Monday, 11 October 2010

Being Heard Above the Noise - Part II

Just this past Sunday, I attended the Austin City Limits Music Festival. If you are not familiar with it, it’s an annual three-day music festival outside in Austin’s Zilker Park. This festival attracts over 65,000 people each day. With more than 130 bands on 8 stages playing throughout the weekend I couldn’t help but think about our last video blog which discussed how to be Heard Above the Noise. The sounds on Sunday were a blend of music ranging from hip-hop, reggae, rock, folk, indie, Americana, and bluegrass and everyone there was trying to be heard above all the musical “noise”. As my head started spinning with the great example this festival was for this topic I just had to put on my Marketing Professional hat even though I was there to enjoy the bands on my day off and see just how all the advertisers there were getting heard.
The first stop on my marketing inquisition was, of course, the bands themselves. They were given the opportunity to be heard live by an enormous audience of music fans each day during the festival. What a great opportunity to advertise their music to their perfect target audience of music fans!

In the days and weeks leading up to the event itself, the event promoters did a great job of getting media coverage and there were a number of billboards by Budweiser tying the event into their advertising. However, at the event itself, it was an interesting blend of a variety of advertisements that were being used to be “heard”. These ranged from the very casual lawn signs, wind kites and banners to elaborate stage sponsorships by companies like Budweiser and Zync-American Express. The local metro had given themselves a large presence with banners all along the bus lines and by providing “free” bus shuttle service to parking lots. And, Red Bull used umbrellas to literally rise above the sea of people, getting themselves “ABOVE” the noise. I also saw a sign encouraging you to text to “X” company to win highly sought after tickets for next year’s music festival which was a unique way of attracting attention to their company.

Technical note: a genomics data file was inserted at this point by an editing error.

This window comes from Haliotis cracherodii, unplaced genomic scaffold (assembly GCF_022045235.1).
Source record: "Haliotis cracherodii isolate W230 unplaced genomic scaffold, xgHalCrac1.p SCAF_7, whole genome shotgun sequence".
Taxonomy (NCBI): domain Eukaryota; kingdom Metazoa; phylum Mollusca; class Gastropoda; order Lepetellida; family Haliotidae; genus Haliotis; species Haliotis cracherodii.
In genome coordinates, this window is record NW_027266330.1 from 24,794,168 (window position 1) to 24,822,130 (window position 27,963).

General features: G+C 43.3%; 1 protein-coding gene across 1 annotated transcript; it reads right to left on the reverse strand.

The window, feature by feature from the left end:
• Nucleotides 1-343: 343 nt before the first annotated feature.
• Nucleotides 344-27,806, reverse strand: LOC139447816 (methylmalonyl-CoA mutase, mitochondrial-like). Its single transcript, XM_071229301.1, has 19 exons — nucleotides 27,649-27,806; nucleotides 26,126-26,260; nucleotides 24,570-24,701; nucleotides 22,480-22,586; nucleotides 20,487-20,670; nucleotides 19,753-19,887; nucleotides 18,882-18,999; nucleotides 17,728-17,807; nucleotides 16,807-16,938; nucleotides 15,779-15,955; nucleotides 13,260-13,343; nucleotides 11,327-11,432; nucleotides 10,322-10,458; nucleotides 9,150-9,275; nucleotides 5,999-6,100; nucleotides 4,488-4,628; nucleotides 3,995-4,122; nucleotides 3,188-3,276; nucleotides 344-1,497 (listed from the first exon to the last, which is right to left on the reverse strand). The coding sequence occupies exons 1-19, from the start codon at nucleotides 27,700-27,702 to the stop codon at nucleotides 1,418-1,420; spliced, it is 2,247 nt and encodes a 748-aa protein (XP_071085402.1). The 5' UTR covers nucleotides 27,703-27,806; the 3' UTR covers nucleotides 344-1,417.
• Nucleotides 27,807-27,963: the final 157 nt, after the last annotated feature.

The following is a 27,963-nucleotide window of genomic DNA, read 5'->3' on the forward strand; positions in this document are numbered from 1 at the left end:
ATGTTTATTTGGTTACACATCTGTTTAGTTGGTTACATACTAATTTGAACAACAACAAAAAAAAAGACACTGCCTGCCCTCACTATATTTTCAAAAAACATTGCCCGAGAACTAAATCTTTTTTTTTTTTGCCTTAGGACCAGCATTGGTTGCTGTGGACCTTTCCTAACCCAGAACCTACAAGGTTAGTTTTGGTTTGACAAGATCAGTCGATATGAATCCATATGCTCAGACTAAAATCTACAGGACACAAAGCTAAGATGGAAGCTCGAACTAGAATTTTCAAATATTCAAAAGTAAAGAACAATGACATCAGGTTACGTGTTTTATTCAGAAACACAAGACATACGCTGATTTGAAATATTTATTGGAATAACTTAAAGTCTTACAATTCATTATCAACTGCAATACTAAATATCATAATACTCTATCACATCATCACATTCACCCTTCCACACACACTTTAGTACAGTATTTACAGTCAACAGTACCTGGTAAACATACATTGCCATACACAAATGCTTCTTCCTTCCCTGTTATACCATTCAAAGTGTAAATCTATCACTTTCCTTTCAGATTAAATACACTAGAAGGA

Budweiser was a stage sponsor which gave them a great deal of visibility; however, they also managed to have a community message tied to their communications. They chose to focus on recycling and they had a “cool” way of getting the message out: A wooden fan with a Budweiser advertisement on one side and a recycling message on the other side. Becoming involved in local causes like recycling will get your message heard by more people because it speaks to those involved in your cause and those who are looking at your product or service.

Think about the events and causes that are happening in your community – how can you make your company heard above the noise of each of those and become involved and visible on a local level? What creative ideas have you seen or done at large community events and festivals? We would love to hear from you!

Or, if you need help coming up with some creative ways to be Heard Above the Noise, then the BrightBlue Marketing team would love to help you!

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